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What Causes High Blood Pressure During Pregnancy? Tips for Expecting Moms to Manage Hypertension

What Causes High Blood Pressure During Pregnancy

Several women have high BP when they are pregnant. Every 1 out of 15 pregnant ladies in the United States have hypertension. If the blood pressure is high, it can have adverse effects of the mother and the baby in her womb. It can even lead to complications at the time of delivery and after the delivery. However, high blood pressure can be prevented and treated to ensure that you have a blissful pregnancy. So, what causes high blood pressure during pregnancy and what should you do to keep hypertension at bay?

In this article, we will talk about everything related to chronic hypertension in pregnant women, its risk factors, and how to keep your blood pressure from rising. So, stay tuned till the end if you want to know how to look after your baby and yourself.

Causes of High Blood Pressure During Pregnancy

Before we tell you about the symptoms of hypertension and its cure, let’s find out what causes high blood pressure during pregnancy. The common reasons include:

  • being obese or overweight
  • not being agile or physically active
  • excessive alcohol consumption
  • smoking
  • age (being over 35)
  • pregnancy-related hypertension is in the family history
  • carrying more than one child
  • having some autoimmune diseases or diabetes
  • opting for assistive reproductive technology (like IVF/ in vitro fertilization)
  • carrying multiple babies

Symptoms of High Blood Pressure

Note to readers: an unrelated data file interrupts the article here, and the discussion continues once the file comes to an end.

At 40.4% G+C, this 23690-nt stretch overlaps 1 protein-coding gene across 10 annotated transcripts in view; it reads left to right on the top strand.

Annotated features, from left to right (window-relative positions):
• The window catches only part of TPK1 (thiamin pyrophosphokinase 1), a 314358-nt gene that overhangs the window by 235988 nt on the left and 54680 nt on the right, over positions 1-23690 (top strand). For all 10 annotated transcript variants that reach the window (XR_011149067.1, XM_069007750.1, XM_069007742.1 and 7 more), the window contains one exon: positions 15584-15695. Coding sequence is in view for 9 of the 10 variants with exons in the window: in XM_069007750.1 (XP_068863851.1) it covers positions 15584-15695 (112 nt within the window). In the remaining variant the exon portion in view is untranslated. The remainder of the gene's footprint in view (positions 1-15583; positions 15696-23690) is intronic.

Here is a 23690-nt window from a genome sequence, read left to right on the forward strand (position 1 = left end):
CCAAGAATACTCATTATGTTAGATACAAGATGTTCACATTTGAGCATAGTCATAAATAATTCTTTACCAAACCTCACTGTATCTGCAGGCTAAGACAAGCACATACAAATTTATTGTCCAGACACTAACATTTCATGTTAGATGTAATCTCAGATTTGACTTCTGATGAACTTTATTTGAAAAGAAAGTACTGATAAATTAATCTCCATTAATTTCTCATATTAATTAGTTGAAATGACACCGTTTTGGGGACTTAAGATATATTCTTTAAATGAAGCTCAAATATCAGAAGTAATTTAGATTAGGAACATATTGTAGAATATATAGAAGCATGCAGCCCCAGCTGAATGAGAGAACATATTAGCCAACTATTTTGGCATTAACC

There’s a reason why doctors call high blood pressure ‘the silent killer’. Most women who have high BP during their pregnancy don’t even realize it. However, some women notice the following symptoms:

  • pain in the belly
  • swelling
  • the urge to urinate now and then
  • vomiting/ nausea
  • unexplainable weight gain
  • recurring headaches

Even if there aren’t any symptoms, checking your blood pressure every month will be wise.

Types of High Blood Pressure During Pregnancy 

While some women have high BP in the first half of pregnancy, others may have severe high blood pressure and complications from high blood pressure that develop after 20 weeks of being pregnant.

1. Chronic hypertension

If your hypertension existed even before you conceived, this type of hypertension is referred to as chronic hypertension by doctors. Chronic hypertension can also develop during the first 5 months/ 20 weeks of your pregnancy. As high BP does not have too many symptoms, it can be difficult to figure out exactly when and how it started.

2. Gestational hypertension

As opposed to chronic hypertension, gestational hypertension develops after the 20th week of pregnancy. While most people with gestational hypertension deliver healthy babies and do not face any issues, sometimes, gestational hypertension may take the shape of preeclampsia, which is a serious condition.

3. Preeclampsia

Preeclampsia is one of the dangerous complications during pregnancy that can be fatal for the baby and the mother if left untreated. It can cause serious damage to important organs like the kidneys and the brain. Protein present in the urine and high BP are two main characteristics of preeclampsia. Some symptoms of preeclampsia are:

  • Sudden swelling in the face and hands
  • Pain in the upper abdomen
  • Persistent headaches
  • Blurred vision
  • Difficulty breathing
  • Vomiting or nausea towards the end of pregnancy

If you experience these symptoms or even a single sign of preeclampsia, you must inform your doctor immediately. The sooner preeclampsia gets detected, the better for you and your baby.

Managing High BP During Pregnancy 

As part of your prenatal care, each time you visit your healthcare provider, they will measure your blood pressure and urine. When the blood pressure reading proves that you have hypertension, there are several things you can do to reduce complications.

  • Don’t wait for the monthly check-ups. Instead, monitor your blood pressure at home daily with the help of a blood pressure monitor. For the reading to be accurate, take the blood pressure at a fixed time daily.
  • Take note of how many times your baby kicks throughout the day.